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Episode 8: London, UK – Indoor Air Pollution

Episode 8: London, UK – Indoor Air Pollution See The Air | Real Life Stories

My guest today is Robert John aka HUMAN SPACEMAN who is a purpose driven entrepreneur, visionary leader and innovator of human health improving solutions for property technology. Many say he was born do to make indoor environment better due to his severe childhood asthma and getting into the air cleaning industry with only 19 years of age. Today, over 20 years later he is the founder of Terraform Global based in London, UKLinkedin: https://www.linkedin.com/in/robert-john-spaceman/

My guest today is Robert John aka HUMAN SPACEMAN who is a purpose driven entrepreneur, visionary leader and innovator of human health improving solutions for property technology. Many say he was born do to make indoor environment better due to his severe childhood asthma and getting into the air cleaning industry with only 19 years of age. Today, over 20 years later he is the founder of Terraform Global based in London, UK

Linkedin: https://www.linkedin.com/in/robert-john-spaceman/

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Air Quality Monitors in transports – Why do we need at least CO2 monitoring?

After the fiasco with the exposure notifications on smartphones which was designed by Apple and Google to facilitate digital contact tracing during the COVID-19 pandemic, we realized that governments weren’t ready to accept the terms of the service for privacy reasons probably and also users weren’t keen on enabling such feature probably for the same reasons.

We have to be able to monitor the situation in indoor environments beyond the location of an individual and we already do that with air quality monitors. Indoor air quality monitors help us see the air we are exposed to and when something isn’t right like high CO2 concentrations, we get notified to act by opening the windows or turning on the ventilation system, or eventually leaving the room if none of the latter are an option.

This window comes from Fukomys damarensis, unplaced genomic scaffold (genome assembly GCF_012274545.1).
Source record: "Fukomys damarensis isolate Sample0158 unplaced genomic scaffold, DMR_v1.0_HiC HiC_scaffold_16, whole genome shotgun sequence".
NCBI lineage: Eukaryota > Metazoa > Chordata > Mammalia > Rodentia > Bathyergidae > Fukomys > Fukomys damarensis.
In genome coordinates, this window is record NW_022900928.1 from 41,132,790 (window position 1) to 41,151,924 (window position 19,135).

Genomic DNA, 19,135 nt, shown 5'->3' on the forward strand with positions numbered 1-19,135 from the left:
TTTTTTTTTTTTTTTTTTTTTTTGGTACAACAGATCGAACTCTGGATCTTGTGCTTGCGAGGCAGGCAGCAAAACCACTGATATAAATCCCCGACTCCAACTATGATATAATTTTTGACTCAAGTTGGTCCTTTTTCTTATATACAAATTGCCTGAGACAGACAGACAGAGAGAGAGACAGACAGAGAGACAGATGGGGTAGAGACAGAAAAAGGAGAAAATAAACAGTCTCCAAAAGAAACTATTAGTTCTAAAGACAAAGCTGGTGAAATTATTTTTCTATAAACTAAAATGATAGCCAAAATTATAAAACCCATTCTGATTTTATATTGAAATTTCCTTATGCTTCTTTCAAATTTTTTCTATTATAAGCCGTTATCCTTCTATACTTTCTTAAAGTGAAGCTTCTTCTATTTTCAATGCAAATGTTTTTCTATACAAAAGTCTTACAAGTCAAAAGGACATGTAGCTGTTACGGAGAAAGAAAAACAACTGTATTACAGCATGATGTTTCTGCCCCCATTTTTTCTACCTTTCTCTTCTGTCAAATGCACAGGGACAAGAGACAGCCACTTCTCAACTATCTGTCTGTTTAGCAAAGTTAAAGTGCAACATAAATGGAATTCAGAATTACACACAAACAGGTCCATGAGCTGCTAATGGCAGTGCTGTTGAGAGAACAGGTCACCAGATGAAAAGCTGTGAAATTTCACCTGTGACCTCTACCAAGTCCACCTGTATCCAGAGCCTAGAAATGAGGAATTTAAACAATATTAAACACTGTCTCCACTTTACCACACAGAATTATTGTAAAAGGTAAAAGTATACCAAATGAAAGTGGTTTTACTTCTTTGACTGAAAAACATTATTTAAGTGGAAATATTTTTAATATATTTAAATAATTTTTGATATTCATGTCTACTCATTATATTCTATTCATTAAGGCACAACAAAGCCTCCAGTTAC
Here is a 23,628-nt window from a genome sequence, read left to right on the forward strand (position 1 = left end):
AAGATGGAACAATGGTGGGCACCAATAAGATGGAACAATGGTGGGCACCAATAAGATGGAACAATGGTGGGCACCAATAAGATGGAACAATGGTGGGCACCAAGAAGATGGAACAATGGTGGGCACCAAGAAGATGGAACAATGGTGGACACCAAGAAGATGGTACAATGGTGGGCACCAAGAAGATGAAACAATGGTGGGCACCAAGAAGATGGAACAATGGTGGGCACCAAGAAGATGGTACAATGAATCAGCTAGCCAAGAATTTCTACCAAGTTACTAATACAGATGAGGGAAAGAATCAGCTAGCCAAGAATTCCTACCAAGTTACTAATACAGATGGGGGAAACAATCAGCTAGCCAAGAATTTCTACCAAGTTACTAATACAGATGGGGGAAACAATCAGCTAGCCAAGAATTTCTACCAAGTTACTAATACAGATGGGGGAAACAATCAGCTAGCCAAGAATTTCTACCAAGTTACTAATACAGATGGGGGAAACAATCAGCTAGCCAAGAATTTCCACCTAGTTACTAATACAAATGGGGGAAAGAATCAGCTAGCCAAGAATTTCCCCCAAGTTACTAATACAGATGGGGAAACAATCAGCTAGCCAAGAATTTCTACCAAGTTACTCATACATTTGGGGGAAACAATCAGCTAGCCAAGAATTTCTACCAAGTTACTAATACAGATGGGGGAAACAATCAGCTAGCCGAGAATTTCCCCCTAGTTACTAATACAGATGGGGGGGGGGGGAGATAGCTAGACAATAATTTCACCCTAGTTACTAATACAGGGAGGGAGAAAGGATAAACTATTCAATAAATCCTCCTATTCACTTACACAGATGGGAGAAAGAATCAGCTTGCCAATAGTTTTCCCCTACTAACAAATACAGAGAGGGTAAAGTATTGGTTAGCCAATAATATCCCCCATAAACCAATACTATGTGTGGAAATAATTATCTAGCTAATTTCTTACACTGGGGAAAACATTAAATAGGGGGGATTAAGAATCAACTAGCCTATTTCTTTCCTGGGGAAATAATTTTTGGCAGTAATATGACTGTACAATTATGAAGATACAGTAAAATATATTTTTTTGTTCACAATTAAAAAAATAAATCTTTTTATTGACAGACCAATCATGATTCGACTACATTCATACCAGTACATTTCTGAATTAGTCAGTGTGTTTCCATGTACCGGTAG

I propose to bring that kind of awareness to the indoor environments of transports, especially, in long-distance buses, airplanes, and trains as we spend substation time inside these transports and we all share the same air.

Most vehicles allow drivers to choose between outdoor air or recycled air. They never ever mention the benefits of fresh air (but not clean) to the drivers, so in most cases, drivers never change the settings. Have you ever been in a car for a long time, having the recycled air turned on? The drivers always complain about the lack of focus or energy and many passengers fall asleep. In most cases, this is due to the lack of oxygen and the high CO2 concentration which is scientifically proved to affect and decrease cognitive function.

The same thing applies inside an airplane. However, the pilots get the most oxygen from the rest of the occupants in the plane, but still, I am not sure if the bus drivers know about the indoor air quality (IAQ) of their buses and the outdoor air or where is the recycled air switch.

Not only that, we know that CO2 is a great indicator of ventilation rates and consequently indicates the viral load inside a transport. A viral load is a numerical expression of the quantity of virus in a given volume of air. The higher the viral load the most likely is to catch the virus, any virus, or pathogen.

Air quality data like CO2/PM2.5 are not as privacy-sensitive as location information and they can help us in mitigating the spread of diseases and improving our cognitive abilities and health. Clean air means healthy lungs, heart, and brain.

Indoor air quality monitors are relatively inexpensive and CO2 sensors can operate for up to 15 years. They will also reveal the truth about the air we breathe in cities. I know that not many council members want people to know that the air they are exposed to daily is poor and unhealthy but if you are a good politician with real morals and compassion for your fellow dwellers then you want the best for them.

So maybe it is time to start designing indoor air quality monitors for transports. They can work offline or online depending on the transport. Passengers can access the information as their ticket can host a QR code with the link of the specific monitor/transport/route. In the case of an off-line monitor then a display with clear readings will allow passengers and the staff/cabin crew of the transport to adjust the indoor conditions.